The Electric Mirror on the Pharos Lighthouse and Other Ancient Lighting

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The book presents easily readable explanation of carbon arc lights and a history of their use in nineteenth and twentieth-century searchlights (electric mirrors) and lighthouses. Its numerous illustrations, explanations, and historical testimony (from the horses mouths) set a firm foundation for the reader to better understand the ancient advancements in electricity.

By pharos, Section Reviews, Posted on Sun May 21, 2006 at 11:24:58 PM PST

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The editor (Larry Radka) has carefully laid out the ancient and modern illustrations (often in a comparative manner) on the appropriate pages that match up well with the text. Although this was time-consuming it means readers are not distracted by having to leap back and forth between the text and a bunch of pictures stuck in various parts of the book.

??Radka also provides strong evidence derived from cuneiform and hieroglyphic tablets that seemingly proves that the ancients had the materials necessary (such as copper, lead, iron, zinc, glass, sal ammoniac, and sulfuric acid) to create primary and secondary electric cells.

The Electric Mirror on the Pharos Lighthouse and Other Ancient Lighting is quite intriguing, but it is not what it is advertised to be. Mr. Radka, the titular author, added few paragraphs of his own, but merely reprinted a work that appears to have been done about a hundred years ago, back when electric lights were cutting edge technology.

In this way, it is a very disappointing piece of reading, for those who want to seriously investigate the possibility that the ancients possessed primitive electrical lights.

The Electric Mirror on the Pharos Lighthouse and other ancient lighting

The pictures, and even the type fonts, are from the early 1900s. The celebrated footnotes are just that: mere footnotes with no bibliographical worth at all.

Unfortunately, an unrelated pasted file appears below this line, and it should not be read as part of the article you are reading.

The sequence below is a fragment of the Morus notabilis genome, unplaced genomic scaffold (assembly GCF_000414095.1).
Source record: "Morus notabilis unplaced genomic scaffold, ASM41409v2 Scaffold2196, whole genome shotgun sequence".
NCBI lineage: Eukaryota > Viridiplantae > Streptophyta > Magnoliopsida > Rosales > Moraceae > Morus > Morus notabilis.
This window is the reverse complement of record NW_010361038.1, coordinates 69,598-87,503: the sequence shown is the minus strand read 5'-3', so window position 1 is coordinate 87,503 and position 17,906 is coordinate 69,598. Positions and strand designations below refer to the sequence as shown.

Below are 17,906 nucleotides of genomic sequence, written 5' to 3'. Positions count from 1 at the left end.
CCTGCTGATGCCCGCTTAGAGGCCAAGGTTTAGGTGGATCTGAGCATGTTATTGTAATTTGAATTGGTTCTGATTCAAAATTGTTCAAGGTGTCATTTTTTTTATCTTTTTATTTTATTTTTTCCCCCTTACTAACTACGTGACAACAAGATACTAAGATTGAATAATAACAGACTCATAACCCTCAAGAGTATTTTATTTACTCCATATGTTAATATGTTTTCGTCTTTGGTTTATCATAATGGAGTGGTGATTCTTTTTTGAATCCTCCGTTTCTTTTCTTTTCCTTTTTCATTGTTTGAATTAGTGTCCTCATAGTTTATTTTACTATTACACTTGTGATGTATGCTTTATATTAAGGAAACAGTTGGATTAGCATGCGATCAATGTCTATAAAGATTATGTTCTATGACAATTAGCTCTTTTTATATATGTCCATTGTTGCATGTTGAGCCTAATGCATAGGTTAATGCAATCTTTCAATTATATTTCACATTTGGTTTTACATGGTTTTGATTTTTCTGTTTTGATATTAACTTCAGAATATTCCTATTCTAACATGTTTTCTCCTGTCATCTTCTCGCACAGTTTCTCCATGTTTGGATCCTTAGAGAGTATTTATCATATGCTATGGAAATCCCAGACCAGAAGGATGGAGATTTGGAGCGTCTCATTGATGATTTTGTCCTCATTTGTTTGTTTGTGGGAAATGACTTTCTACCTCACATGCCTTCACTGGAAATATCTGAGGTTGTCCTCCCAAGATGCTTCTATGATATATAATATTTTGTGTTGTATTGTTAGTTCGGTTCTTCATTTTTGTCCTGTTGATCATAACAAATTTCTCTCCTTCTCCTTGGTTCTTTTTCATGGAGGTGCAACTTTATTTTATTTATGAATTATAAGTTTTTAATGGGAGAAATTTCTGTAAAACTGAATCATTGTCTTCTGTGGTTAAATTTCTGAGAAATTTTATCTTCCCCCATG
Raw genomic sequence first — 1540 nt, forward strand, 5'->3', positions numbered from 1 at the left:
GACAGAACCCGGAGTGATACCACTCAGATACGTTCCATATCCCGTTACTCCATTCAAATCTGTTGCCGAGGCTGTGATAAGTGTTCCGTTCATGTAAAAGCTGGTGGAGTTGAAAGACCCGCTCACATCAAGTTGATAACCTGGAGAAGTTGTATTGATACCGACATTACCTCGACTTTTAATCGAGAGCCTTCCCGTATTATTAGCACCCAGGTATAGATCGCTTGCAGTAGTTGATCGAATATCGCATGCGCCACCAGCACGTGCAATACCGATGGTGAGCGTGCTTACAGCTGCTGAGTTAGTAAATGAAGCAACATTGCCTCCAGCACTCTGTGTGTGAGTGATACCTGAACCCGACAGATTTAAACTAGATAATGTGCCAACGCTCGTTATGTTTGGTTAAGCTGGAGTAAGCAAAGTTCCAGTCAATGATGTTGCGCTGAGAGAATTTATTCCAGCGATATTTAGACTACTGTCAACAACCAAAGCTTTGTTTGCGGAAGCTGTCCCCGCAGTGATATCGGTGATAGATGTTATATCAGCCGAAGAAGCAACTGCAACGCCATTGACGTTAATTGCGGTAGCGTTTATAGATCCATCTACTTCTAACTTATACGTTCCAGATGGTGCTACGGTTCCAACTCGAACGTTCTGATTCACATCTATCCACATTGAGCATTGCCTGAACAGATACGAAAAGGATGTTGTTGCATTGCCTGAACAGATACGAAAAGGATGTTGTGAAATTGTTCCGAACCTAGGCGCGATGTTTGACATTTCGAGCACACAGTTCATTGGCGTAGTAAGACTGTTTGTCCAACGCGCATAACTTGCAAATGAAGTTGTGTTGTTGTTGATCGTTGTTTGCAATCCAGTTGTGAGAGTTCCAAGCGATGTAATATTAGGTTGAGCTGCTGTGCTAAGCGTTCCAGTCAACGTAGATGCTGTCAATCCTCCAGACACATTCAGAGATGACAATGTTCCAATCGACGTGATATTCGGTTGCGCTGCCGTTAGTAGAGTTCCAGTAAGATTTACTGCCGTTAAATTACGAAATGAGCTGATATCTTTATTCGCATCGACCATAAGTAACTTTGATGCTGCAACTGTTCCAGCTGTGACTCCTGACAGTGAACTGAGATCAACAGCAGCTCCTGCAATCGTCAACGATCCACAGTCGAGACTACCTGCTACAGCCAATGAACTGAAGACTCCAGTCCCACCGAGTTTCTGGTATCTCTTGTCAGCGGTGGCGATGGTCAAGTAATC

The great Egyptologist John Gardner Wilkinson pointed out that the ancient Egyptian paintings offer few representations of lamps, torches, or any other kind of light. Why–when they illustrate almost every other ancient Egyptian article? It is because people are not looking for ancient electric lights so they simply do not recognize them!

Mr. Radka, or some scholar, should reissue this book with genuine footnotes that verify its many intriguing assertions. If it could be proven that the ancients enjoyed some form of electrical lighting, it would completly revamp our understanding of the cultures of ancient Egypt and the Middle East.

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The publisher and the author (editor) are one.

With his heavily illustrated book that explores the possibility that ancient civilizations had harnessed the power of electricity, author Larry Radka may just change your mind. With a library of more than 5,000 books at his disposal, his research displays a multitude of examples where the ancients used batteries, telescopes, mirror weapons, as well as carbon arc lighting. He also presents evidence that several ancient structures, such as the Pharos Lighthouse of Alexandria, was powered by carbon arc lights and battery jars. In addition, Radka, a retired broadcast engineer, also suggests that ancient India, the Babylonians, Sumerians, Greeks, Parthians, Romans, Persians, Sassanians, and Assyrians used electricity to illuminate their temples, tombs, fortresses, and palaces.

No other work on the subject documents as much ancient Egyptian, Sumerian, Babylonian, Hebrew, Assyrian, Indian, Greek, Roman, Parthian, Persian, and Sassanian as well as medieval evidence of this fact. Furthermore, the work recalls interesting details and descriptions (some of which have never before been translated into English) of the ancient Alexandrian Pharos Lighthouse and its reflective telescope and electric beacon.

The ancient electric cells (batteries) found in Iraq in the 1930s and the evidence of ancient electroplating serve as a basis for the added proofs of the use of ancient electricity. From there, Radka presents illustrations of numerous artifacts and monuments that clearly demonstrate the use of ancient electric mirrors or searchlights. He also presents, what he describes as, strong evidence from cuneiform tablets and other sources that the ancients had all the materials (like copper, lead, iron, zinc, glass, sal ammoniac, sulfuric acid, etc.) at hand to make powerful primary and secondary electric cells. When we couple this to other ancient testimony of the use of extremely bright lights illuminating large areas, the only conclusion we can come to is that they had to have been powered by electricity.